Your obsession with celebrities is helping scammers spread spam

Your obsession with celebrities is helping scammers spread spam

According to a recently released study by security firm McAfee, Gilmore Girls and Handmaid’s Tale star Alexis Bledel has been named Most Dangerous Celebrity 2019 as internet searches for her in these famous roles (as well as news of a Gilmore Girls reboot) have led more people to malware this year than those for any other celebrity.

“We rely on our WebAdvisor web reputation tool, which looks at some 16 billion websites,” Gary Davis, McAfee chief consumer security evangelist, told Engadget. This Windows OS browser plugin prevents users from mistyping URLs and blocks access to phishing and spam sites should the user accidentally click on a bad link, redirecting them towards safer URLs.

McAfee looks at a number of different categories in determining its most dangerous celebrity. “We take the celebrity name with a popular search term that could expose them to a malicious site, like torrents, pirate streaming sites, things like that,” Davis explained. “‘Free’ was a big one because, if you look at this year’s Top 10, a lot of these [celebrities appear] on paid services. Then we rank those results based on what we find in our web reputation tool outputs.”

More specifically, McAfee used the search terms: Torrent, Fix gamble, Free mp3, Nudes, Pirated download, Sledging, and Streaming. Combined with the celebrity’s name, the company then scoured the internet for matches using Google API Console to search for popular mobile, PC and platform games. McAfee’s WebAdviser tool then generated a score for each domain and URL based on its relative risk to visitors on a scale of -127 to 127 with higher scores indicating higher risk. Searches for Bledel scored a 10.6, higher than any other celebrity surveyed.

Indeed, Bledel beat out Late Late Show host James Corden, Game of Thrones star Sophie Turner, Pitch Perfect lead Anna Kendrick, and Lupita Nyong’o who starred in both Us and Little Monsters this year. All of those shows and films are currently available on one or more streaming services, like Hulu or HBO. But people are cheap. And given the prospect of scoring premium content for free, the potential dangers of viral infections on their home computer or mobile device can easily be rationalized away.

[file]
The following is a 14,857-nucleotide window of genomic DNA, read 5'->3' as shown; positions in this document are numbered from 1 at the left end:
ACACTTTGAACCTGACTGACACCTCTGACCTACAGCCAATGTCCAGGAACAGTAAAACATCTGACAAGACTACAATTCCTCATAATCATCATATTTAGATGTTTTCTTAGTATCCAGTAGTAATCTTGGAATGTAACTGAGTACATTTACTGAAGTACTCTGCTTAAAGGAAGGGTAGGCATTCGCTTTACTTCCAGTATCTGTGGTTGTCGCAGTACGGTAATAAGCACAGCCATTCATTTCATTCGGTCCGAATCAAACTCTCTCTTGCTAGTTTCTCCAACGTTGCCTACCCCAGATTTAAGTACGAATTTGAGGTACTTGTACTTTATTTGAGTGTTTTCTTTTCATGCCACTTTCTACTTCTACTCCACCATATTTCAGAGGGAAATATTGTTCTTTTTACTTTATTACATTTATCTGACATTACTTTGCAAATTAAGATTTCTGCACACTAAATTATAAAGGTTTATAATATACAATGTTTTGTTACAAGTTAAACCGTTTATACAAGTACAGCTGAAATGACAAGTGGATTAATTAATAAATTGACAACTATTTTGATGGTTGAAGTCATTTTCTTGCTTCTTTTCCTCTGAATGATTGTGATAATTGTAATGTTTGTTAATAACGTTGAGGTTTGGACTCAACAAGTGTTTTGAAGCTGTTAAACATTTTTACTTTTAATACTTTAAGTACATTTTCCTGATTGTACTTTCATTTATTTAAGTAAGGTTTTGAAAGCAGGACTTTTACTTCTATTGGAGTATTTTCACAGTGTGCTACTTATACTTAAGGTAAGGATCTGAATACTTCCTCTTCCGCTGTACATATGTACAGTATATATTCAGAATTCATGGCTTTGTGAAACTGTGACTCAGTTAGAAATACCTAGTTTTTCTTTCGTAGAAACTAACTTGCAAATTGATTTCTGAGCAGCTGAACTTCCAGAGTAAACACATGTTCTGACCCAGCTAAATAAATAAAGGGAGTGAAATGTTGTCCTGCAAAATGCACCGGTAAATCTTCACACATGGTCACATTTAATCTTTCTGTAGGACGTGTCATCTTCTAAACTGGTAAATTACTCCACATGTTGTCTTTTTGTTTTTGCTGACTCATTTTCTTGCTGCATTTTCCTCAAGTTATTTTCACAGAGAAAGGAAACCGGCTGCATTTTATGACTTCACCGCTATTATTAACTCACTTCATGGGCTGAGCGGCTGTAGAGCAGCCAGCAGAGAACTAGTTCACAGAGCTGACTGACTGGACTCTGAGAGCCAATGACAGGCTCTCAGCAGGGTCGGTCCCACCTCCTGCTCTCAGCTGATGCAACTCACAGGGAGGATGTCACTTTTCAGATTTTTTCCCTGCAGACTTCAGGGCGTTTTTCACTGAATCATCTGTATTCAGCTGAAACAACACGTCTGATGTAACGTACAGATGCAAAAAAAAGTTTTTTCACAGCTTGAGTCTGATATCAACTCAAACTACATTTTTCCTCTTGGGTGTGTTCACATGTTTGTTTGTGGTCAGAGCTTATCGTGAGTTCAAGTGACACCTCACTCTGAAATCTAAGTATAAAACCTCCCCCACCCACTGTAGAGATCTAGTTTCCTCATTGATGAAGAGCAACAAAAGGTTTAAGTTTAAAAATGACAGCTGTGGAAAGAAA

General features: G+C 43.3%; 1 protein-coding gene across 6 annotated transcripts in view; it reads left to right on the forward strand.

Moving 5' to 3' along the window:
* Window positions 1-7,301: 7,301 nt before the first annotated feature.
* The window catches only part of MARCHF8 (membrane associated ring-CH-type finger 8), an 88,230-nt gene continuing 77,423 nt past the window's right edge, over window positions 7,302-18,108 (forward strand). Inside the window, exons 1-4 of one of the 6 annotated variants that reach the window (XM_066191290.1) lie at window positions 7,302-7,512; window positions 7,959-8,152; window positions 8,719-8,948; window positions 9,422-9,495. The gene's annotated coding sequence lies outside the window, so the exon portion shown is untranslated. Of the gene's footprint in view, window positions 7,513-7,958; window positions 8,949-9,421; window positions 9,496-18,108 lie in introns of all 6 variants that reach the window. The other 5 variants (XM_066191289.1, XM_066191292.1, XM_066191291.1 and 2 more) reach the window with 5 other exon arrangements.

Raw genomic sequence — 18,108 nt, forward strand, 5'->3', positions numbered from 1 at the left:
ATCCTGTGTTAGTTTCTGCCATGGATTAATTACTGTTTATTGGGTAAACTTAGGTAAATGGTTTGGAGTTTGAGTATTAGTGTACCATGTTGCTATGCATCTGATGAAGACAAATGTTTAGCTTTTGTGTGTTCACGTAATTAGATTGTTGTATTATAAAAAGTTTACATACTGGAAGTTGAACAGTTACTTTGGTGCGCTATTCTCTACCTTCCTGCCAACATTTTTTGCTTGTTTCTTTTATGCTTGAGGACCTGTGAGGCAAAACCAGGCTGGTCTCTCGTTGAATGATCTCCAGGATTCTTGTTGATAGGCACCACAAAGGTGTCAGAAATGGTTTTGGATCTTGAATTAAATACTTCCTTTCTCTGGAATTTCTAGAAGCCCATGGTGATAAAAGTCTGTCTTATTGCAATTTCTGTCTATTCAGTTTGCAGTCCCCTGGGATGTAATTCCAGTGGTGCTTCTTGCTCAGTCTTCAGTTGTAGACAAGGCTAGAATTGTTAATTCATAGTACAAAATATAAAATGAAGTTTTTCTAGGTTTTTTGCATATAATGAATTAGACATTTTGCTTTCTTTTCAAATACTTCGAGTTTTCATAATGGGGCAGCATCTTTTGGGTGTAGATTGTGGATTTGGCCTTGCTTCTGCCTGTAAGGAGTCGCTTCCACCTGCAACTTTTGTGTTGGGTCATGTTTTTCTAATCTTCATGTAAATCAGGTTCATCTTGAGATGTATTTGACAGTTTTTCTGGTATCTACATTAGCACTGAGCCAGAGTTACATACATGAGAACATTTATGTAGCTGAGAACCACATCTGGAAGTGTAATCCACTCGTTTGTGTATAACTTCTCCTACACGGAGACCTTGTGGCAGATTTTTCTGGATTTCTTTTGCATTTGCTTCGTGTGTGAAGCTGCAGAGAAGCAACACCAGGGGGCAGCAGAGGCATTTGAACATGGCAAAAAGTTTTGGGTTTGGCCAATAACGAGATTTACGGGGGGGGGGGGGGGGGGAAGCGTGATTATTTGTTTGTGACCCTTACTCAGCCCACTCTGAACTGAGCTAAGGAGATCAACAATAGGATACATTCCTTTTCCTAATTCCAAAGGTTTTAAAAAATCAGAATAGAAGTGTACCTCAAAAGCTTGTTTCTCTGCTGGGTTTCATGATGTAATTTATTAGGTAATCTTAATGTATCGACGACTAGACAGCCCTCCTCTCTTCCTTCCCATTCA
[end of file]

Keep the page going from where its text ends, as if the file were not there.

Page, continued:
Of course, not every website is equally dangerous. If you go searching YouTube for Gilmore Girls clips, you’re generally in the clear. However if you start clicking links in the comment sections of those videos, the ones promising access to full episodes or nude images of the featured stars, then things can get dicey.

You “click on this link and it takes you someplace else, that’s where you start getting into the more nefarious sites,” Davis said. “But for YouTube alone your odds of encountering something bad are not very high.” The malware one encounters on these sites runs the gamut from run-of-the-mill keyloggers, rootkits, and backdoors to more dastardly bot programs which lie dormant in your system until they’re remotely activated for use with a distributed denial of service attack.

Thankfully these sorts of scams are rarely targeted at companies, large or small. “Just because, by nature of what you’re searching for, you’re probably not looking for nude pictures of celebrities from your workplace,” Davis continued. All modern society sincerely hopes you’re not doing that either.

While McAfee did not have a demographic breakdown of the sorts of people who go searching for this illicit material, Davis points out that children and teens are often taken by these schemes. That’s not necessarily because they were specifically looking for racy pics of famous people, but because they simply may not have access to the paid streaming service that the content is originally from and feel that torrenting it (at least, what they think is it) is their only recourse. Davis recommends that parents, guardians, and caretakers sit down with their young charges and explain the need for proper “online hygiene.”

But that’s just a start. Users should also make sure that both their desktop and mobile operating systems are patched with the latest updates. Activate your operating system’s built-in antivirus protection and firewall, ie Windows Defender. Or, if you feel you require a more robust online security solution, pony up for a subscription-based service like Norton 360. Keep a copy of Malwarebytes on hand as well. This on-demand malware removal tool could prove invaluable should you ever slip up and get your system infected.

You’d also do well to use a VPN service to obscure your internet traffic — never ever broadcast from an open Wi-Fi connection — and pick up a password manager like 1Password or LastPass so you’re not reusing the same login credentials on every site you visit because if that password is compromised, your entire online ecosystem becomes at risk. The easiest and free-est anti-malware method you can employ, however, is a little common sense.

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